Monday, January 2, 2012
Movie Review: Mission Impossible: Ghost Protocol
In case you haven't seen the trailers, GP follows Ethan Hunt and his team as they race against time to take down a terrorist codenamed Cobalt who is trying to incite a nuclear war. An attempt to ascertain Cobalt's identity at the Kremlin ends in a disastrous explosion which the IMF is blamed for, causing the President to invoke the titular "Ghost Protocol" and disavows the entire IMF. However, Cobalt's plans are continuing and Hunt and his team (now deemed rogue agents) must continue their mission to stop Cobalt with no backup of any kind. And that's where a lot of the comedy comes from.
See, it's easy for a trained agent to complete assignments when they have the backup of their agency, funding, and all the high-tech gadgets a person could want. But when all of that is removed, everything becomes slightly more dangerous and a hell of a lot more difficult. Mix that concept with the one thing that spy movies always gloss over (that these agents are PEOPLE with all the normal reactions of people to extreme situations) and you get a surprisingly effective, very subtle vehicle for comedy. Take for example the section of the movie that takes place in Dubai.
In MI2, I thought it was a stroke of genius that the villain of the piece had a psychological profile of Ethan Hunt and explained why Hunt always seemed to favor acrobatic solutions to infiltrations. In MI4, when trying to capture an agent of the above mentioned terrorist, Cobalt, they run into a problem with taking over a building's security network. Dunn (played by Simon Pegg) brings up the "slight wrinkle" of having to get into the server room from the outside because he didn't have enough time to hack the servers. Now, the building in question is the Burj Khalifa, the tallest building in the world at over 820 meters high. And Hunt has to go outside and climb up to the 130th floor to access the server room. While Tom Cruise is not delivering a punchline per se, his portrayal of Hunt's reaction to that "slight wrinkle" is nothing short of hilarious!! It's that kind of comedy that is spread out through the film. No snappy one-liners or quick rim-shot jokes, just normal human reactions to some of the most extreme situations imaginable, which ironically has the effect of making the action more palatable. With one shocked look or exclamation, the audience is told that not only does this plan seem insane to them, but also to the agents who actually have to ENGAGE that plan. It makes it so much easier to maintain the necessary suspension of disbelief, when even the agents have issues with the action sequences.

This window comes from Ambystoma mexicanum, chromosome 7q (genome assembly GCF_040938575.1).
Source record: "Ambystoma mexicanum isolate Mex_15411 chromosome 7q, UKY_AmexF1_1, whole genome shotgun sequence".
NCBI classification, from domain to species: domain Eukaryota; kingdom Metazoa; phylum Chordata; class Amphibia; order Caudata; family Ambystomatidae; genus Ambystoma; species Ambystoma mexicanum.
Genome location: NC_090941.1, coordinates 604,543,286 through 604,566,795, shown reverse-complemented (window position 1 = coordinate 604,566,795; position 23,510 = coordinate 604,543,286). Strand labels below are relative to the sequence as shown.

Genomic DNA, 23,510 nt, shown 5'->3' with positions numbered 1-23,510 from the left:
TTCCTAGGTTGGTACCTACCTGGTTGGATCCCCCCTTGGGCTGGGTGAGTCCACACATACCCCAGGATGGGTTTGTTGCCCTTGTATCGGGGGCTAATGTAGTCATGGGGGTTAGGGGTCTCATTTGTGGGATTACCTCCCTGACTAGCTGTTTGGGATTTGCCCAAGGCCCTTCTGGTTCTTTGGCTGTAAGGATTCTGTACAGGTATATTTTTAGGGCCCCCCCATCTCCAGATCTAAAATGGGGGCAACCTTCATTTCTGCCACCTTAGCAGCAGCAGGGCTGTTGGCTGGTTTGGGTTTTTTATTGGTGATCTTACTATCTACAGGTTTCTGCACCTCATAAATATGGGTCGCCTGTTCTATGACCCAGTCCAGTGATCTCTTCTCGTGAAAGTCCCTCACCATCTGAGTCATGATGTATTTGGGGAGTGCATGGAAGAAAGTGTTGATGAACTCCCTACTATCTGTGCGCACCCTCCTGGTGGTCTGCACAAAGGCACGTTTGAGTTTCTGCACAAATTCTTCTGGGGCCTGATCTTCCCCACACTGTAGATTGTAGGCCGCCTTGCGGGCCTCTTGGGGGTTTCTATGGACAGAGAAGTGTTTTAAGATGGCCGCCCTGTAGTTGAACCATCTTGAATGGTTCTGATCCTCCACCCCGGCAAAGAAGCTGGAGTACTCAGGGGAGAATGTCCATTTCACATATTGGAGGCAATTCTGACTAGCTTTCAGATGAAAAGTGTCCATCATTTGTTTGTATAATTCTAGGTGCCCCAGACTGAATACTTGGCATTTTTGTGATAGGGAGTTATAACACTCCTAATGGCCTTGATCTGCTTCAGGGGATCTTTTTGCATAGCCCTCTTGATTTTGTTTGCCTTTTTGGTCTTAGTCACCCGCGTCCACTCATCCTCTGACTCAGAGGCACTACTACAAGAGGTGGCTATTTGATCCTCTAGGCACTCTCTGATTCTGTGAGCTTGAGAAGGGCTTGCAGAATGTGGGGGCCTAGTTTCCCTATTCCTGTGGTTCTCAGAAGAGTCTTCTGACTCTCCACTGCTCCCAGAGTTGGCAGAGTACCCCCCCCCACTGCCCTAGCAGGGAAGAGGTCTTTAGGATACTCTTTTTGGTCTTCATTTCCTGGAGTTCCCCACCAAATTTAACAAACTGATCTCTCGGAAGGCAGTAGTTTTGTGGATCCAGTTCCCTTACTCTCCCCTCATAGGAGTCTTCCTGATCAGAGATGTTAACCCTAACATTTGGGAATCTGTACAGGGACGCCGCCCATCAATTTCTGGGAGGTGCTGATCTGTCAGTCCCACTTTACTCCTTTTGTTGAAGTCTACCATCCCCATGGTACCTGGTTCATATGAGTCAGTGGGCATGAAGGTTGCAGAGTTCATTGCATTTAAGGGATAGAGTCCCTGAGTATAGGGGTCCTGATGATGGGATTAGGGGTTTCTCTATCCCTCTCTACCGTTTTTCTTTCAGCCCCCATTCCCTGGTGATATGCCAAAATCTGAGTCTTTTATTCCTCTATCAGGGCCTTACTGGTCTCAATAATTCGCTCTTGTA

Speaking of those sequences, the Mission Impossible series has always set itself apart by creating action sequences that weren't just about bullets and explosives, they were about tension and suspense. It was just as thrilling to see the IMF agents in the slow moments in the sequences as it was when all hell broke loose. In MI4, the action is taken a step further by presenting it in some of the most beautiful places on the planet. Under the direction of Brad Bird, the sequences went from adrenaline rushing, pulse pounding action to works of cinematic art. It looks like Bird was able to take his artistic sensibilities from his animated movies and successfully apply them to live-action movies. My personal favorite is the Dubai sequence. The cinematography was simply amazing to watch. Seeing these intense action sequences gorgeously filmed against the most visually stunning backdrops I've seen in a long time added a grander sense of scope that was truly awe-inspiring.
MI4 is without a doubt the best offering in the series. It's great fun with amazing action and a great cast leading you through it. If you're looking for a thrill ride, I would definitely recommend giving Ghost Protocol a shot.